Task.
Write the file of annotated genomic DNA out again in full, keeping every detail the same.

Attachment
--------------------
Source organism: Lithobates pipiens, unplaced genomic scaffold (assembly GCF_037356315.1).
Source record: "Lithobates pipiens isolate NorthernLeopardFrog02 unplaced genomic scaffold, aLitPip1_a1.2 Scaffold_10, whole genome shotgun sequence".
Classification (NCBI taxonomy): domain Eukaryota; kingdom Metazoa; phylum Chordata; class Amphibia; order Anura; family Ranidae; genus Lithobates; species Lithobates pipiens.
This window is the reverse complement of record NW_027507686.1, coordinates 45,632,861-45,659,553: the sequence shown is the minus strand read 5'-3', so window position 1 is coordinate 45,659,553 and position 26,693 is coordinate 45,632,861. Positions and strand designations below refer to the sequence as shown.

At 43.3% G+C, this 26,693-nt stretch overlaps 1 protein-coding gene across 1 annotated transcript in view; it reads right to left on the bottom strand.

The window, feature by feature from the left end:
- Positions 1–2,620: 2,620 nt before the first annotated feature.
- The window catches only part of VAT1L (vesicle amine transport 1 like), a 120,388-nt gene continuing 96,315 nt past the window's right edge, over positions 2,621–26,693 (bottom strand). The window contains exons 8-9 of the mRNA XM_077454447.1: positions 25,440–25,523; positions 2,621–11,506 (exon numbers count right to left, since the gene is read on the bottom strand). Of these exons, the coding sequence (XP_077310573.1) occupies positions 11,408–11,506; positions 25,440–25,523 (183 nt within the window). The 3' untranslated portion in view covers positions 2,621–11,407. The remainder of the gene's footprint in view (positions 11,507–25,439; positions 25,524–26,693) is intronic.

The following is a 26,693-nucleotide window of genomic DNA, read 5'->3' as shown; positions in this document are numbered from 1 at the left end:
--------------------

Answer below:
Source organism: Lithobates pipiens, unplaced genomic scaffold (assembly GCF_037356315.1).
Source record: "Lithobates pipiens isolate NorthernLeopardFrog02 unplaced genomic scaffold, aLitPip1_a1.2 Scaffold_10, whole genome shotgun sequence".
Classification (NCBI taxonomy): domain Eukaryota; kingdom Metazoa; phylum Chordata; class Amphibia; order Anura; family Ranidae; genus Lithobates; species Lithobates pipiens.
This window is the reverse complement of record NW_027507686.1, coordinates 45,632,861-45,659,553: the sequence shown is the minus strand read 5'-3', so window position 1 is coordinate 45,659,553 and position 26,693 is coordinate 45,632,861. Positions and strand designations below refer to the sequence as shown.

At 43.3% G+C, this 26,693-nt stretch overlaps 1 protein-coding gene across 1 annotated transcript in view; it reads right to left on the bottom strand.

The window, feature by feature from the left end:
- Positions 1–2,620: 2,620 nt before the first annotated feature.
- The window catches only part of VAT1L (vesicle amine transport 1 like), a 120,388-nt gene continuing 96,315 nt past the window's right edge, over positions 2,621–26,693 (bottom strand). The window contains exons 8-9 of the mRNA XM_077454447.1: positions 25,440–25,523; positions 2,621–11,506 (exon numbers count right to left, since the gene is read on the bottom strand). Of these exons, the coding sequence (XP_077310573.1) occupies positions 11,408–11,506; positions 25,440–25,523 (183 nt within the window). The 3' untranslated portion in view covers positions 2,621–11,407. The remainder of the gene's footprint in view (positions 11,507–25,439; positions 25,524–26,693) is intronic.

The following is a 26,693-nucleotide window of genomic DNA, read 5'->3' as shown; positions in this document are numbered from 1 at the left end: